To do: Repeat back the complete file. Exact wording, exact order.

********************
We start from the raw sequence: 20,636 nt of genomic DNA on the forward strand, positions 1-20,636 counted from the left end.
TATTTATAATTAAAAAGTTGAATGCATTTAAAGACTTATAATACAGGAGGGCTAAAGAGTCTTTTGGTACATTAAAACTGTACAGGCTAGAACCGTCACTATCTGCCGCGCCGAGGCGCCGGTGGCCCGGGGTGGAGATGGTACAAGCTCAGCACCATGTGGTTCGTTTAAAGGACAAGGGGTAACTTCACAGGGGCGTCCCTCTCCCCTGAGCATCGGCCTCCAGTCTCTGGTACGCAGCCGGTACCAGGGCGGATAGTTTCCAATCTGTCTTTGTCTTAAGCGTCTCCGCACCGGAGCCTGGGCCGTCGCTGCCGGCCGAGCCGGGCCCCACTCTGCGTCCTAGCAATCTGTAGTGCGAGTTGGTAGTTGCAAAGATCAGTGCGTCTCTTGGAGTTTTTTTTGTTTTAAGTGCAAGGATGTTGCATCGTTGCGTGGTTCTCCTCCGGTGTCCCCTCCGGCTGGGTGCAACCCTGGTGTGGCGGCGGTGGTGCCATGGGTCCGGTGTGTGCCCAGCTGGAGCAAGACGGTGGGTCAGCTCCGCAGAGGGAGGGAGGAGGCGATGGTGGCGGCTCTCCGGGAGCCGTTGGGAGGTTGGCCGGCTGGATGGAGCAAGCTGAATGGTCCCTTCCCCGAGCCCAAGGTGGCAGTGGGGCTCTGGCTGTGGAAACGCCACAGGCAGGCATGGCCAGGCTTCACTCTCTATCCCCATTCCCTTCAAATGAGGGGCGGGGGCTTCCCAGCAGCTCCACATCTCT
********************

We start from the raw sequence: 20,636 nt of genomic DNA on the forward strand, positions 1-20,636 counted from the left end.
TATTTATAATTAAAAAGTTGAATGCATTTAAAGACTTATAATACAGGAGGGCTAAAGAGTCTTTTGGTACATTAAAACTGTACAGGCTAGAACCGTCACTATCTGCCGCGCCGAGGCGCCGGTGGCCCGGGGTGGAGATGGTACAAGCTCAGCACCATGTGGTTCGTTTAAAGGACAAGGGGTAACTTCACAGGGGCGTCCCTCTCCCCTGAGCATCGGCCTCCAGTCTCTGGTACGCAGCCGGTACCAGGGCGGATAGTTTCCAATCTGTCTTTGTCTTAAGCGTCTCCGCACCGGAGCCTGGGCCGTCGCTGCCGGCCGAGCCGGGCCCCACTCTGCGTCCTAGCAATCTGTAGTGCGAGTTGGTAGTTGCAAAGATCAGTGCGTCTCTTGGAGTTTTTTTTGTTTTAAGTGCAAGGATGTTGCATCGTTGCGTGGTTCTCCTCCGGTGTCCCCTCCGGCTGGGTGCAACCCTGGTGTGGCGGCGGTGGTGCCATGGGTCCGGTGTGTGCCCAGCTGGAGCAAGACGGTGGGTCAGCTCCGCAGAGGGAGGGAGGAGGCGATGGTGGCGGCTCTCCGGGAGCCGTTGGGAGGTTGGCCGGCTGGATGGAGCAAGCTGAATGGTCCCTTCCCCGAGCCCAAGGTGGCAGTGGGGCTCTGGCTGTGGAAACGCCACAGGCAGGCATGGCCAGGCTTCACTCTCTATCCCCATTCCCTTCAAATGAGGGGCGGGGGCTTCCCAGCAGCTCCACATCTCT